The month of May is coming up very soon, and with it, Mother's Day (in many countries, though not in the UK). While I have fond memories of going to the market on Sunday morning to buy a large bouquet of carnations for my mother, what really sticks in my mind are the desserts I would make for Mother's day lunch: orange crème caramel; strawberry shortcake; orange and chocolate drizzle cake... In fact, were I to do everything all over again, instead of making all those elaborate roast lunches, I would go for fancy teas, with stacks of little sandwiches and a choice of little cakes and scones.
So, in anticipation of Mother's Day -or any other occasion- here is my recipe for tiramisù -which literally means 'pick me up' in Italian. There are thousands of recipes for tiramisù, but this one is my favourite: the mascarpone mix is light and fluffy, yet firm enough that the dessert can be cut into portions should you decide to make in a large pan instead of individual servings. Mascarpone is labelled as a cheese, but it is much closer -in texture and in fat content- to crème fraiche and clotted cream. It can usually be found at Italian delis or close to other Italian cheeses in the dairy section.
Makes 6-7 individual glasses or 22cm/9" square dish
60g/5 Tbs sugar
250ml/1 cup double (whipping cream)
250g/8.82 oz mascarpone
1 packet of lady fingers or Savoiardi cookies
250ml/1 cup strong coffee
1 shot amaretto, optional
In a large mixing bowl, whisk together the yolks and sugar until the mix turns a pale yellow and forms thick ribbons when you lift the whisk from the bowl.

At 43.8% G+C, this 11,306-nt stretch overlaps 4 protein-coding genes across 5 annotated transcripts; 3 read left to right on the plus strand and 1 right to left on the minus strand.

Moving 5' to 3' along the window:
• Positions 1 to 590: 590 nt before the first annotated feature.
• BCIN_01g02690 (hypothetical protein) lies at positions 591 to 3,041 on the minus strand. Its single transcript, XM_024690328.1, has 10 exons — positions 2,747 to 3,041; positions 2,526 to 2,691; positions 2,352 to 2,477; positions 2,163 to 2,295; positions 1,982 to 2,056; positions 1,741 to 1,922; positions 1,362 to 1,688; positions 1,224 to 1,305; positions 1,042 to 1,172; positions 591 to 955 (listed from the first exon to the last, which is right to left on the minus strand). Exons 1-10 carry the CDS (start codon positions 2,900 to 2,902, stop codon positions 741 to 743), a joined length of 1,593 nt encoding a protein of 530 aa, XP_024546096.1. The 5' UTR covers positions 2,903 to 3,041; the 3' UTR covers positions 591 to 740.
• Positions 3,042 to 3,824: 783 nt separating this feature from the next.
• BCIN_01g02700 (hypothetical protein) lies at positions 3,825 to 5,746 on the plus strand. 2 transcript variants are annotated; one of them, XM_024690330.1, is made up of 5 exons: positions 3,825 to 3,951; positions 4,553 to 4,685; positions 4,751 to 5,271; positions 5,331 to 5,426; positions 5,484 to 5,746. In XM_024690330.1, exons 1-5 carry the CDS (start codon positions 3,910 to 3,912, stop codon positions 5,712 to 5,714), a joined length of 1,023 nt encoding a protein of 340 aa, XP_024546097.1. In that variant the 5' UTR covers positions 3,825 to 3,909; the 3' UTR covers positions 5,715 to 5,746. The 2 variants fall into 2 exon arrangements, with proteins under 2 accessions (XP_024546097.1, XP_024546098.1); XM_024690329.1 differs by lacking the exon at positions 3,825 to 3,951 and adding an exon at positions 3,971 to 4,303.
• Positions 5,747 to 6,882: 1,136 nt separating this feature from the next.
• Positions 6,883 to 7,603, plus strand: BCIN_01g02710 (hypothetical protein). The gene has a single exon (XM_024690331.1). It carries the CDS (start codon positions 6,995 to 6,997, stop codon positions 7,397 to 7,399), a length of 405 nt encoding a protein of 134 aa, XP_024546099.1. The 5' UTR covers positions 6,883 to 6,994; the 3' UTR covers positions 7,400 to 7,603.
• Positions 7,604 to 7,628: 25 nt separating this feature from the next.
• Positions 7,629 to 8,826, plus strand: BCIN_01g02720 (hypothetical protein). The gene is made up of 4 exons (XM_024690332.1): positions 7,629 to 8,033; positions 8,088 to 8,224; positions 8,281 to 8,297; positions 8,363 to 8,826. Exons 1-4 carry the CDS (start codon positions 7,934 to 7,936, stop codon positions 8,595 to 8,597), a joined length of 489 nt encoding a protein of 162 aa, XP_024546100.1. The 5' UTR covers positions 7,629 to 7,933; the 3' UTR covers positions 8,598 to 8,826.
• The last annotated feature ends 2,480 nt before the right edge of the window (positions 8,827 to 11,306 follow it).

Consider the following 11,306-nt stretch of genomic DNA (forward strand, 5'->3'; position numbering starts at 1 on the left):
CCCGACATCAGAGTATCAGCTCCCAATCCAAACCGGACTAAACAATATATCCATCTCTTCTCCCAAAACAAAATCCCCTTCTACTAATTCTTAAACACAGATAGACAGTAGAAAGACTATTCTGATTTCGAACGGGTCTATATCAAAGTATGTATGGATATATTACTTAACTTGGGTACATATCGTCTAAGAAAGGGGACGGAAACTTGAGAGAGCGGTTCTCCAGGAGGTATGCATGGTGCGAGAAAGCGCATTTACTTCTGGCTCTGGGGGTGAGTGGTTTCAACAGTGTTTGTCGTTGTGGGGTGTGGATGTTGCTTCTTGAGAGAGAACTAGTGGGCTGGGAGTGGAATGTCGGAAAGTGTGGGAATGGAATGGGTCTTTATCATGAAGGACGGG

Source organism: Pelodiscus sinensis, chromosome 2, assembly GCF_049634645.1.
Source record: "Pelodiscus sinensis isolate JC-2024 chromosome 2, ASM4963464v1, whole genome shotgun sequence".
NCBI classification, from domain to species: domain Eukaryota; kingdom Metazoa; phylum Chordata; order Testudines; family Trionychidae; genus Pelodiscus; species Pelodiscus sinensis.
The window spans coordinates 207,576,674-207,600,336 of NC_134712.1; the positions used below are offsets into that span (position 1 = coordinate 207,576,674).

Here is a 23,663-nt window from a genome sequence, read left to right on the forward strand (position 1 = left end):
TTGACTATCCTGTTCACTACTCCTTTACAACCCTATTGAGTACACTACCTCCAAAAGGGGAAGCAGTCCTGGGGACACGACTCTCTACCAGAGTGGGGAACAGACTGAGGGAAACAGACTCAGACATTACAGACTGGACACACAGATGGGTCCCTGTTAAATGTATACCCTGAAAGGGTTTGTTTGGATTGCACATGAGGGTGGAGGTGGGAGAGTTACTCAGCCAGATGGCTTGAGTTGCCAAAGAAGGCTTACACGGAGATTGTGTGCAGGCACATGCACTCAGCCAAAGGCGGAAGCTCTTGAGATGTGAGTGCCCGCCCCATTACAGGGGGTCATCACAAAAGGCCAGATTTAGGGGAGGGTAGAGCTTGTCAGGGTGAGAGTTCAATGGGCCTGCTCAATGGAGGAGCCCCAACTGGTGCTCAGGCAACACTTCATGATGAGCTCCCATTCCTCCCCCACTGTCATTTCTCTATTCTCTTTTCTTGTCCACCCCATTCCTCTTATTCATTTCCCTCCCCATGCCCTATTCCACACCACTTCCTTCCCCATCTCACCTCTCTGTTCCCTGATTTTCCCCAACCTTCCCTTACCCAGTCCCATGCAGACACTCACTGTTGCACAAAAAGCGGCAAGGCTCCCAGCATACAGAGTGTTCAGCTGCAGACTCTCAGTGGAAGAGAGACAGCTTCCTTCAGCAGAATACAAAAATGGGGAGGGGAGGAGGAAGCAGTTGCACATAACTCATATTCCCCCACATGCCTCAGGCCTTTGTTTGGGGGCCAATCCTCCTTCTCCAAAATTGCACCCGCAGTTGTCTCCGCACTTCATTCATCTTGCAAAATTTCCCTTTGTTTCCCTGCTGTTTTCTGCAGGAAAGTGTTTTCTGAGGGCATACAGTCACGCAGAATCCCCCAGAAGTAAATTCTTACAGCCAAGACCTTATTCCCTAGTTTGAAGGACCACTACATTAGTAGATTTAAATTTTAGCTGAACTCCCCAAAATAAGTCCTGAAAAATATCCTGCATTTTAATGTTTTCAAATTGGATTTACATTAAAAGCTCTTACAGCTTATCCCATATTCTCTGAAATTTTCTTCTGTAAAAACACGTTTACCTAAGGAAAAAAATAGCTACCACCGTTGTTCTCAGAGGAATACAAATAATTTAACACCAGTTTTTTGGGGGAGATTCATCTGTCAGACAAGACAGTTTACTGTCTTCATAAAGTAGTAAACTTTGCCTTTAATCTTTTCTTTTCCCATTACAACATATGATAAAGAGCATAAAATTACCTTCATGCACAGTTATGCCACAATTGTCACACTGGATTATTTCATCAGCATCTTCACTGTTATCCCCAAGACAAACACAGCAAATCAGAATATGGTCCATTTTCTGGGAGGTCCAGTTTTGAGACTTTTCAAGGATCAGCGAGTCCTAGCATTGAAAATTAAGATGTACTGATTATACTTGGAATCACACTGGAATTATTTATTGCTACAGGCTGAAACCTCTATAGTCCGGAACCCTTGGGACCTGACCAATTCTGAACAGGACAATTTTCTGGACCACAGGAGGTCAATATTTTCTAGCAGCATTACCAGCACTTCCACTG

In a separate bowl, whip the cream until the soft peaks stage, and fold into the egg yolks.
Beat the mascarpone until soft, and gradually add to the yolks and cream mix.
Whip the mix until quite firm, and set aside in the fridge.
If you are using an electric beater or a stand mixer, you can mix everything in the same bowl: start with the yolks and sugar; add the cream once the yolks have thickened and turned pale yellow; the mascarpone can be added straight from its tub when the cream reaches the soft peak stage.
While the mascarpone mix rests in the fridge, stir the amaretto, if using, into the coffee.
For individual servings, break the lady finger cookies so that they fit in the glasses. Otherwise, they can remain whole.
Dip the cookies in the coffee, turning them over so that they are soaked, but do NOT let them sit in the coffee or they will fall apart.
Place one layer of cookies at the bottom of the dish, then cover with the mascarpone mix. Add another layer of soaked lady fingers, and finish with more mascarpone cream.
Leave to rest in the refrigerator for at least 2 hours before serving.
When you are ready to serve the tiramisù, use a tea strainer or a sieve to dust some cocoa powder on top.
Tiramisù will keep for three days in the fridge, and will taste even better with time. If you are unable to find lady fingers, you can always use a plain sponge cake or even some stale pound cake. Or better yet, as it is rhubarb season, you can always use layers of poached rhubarb instead!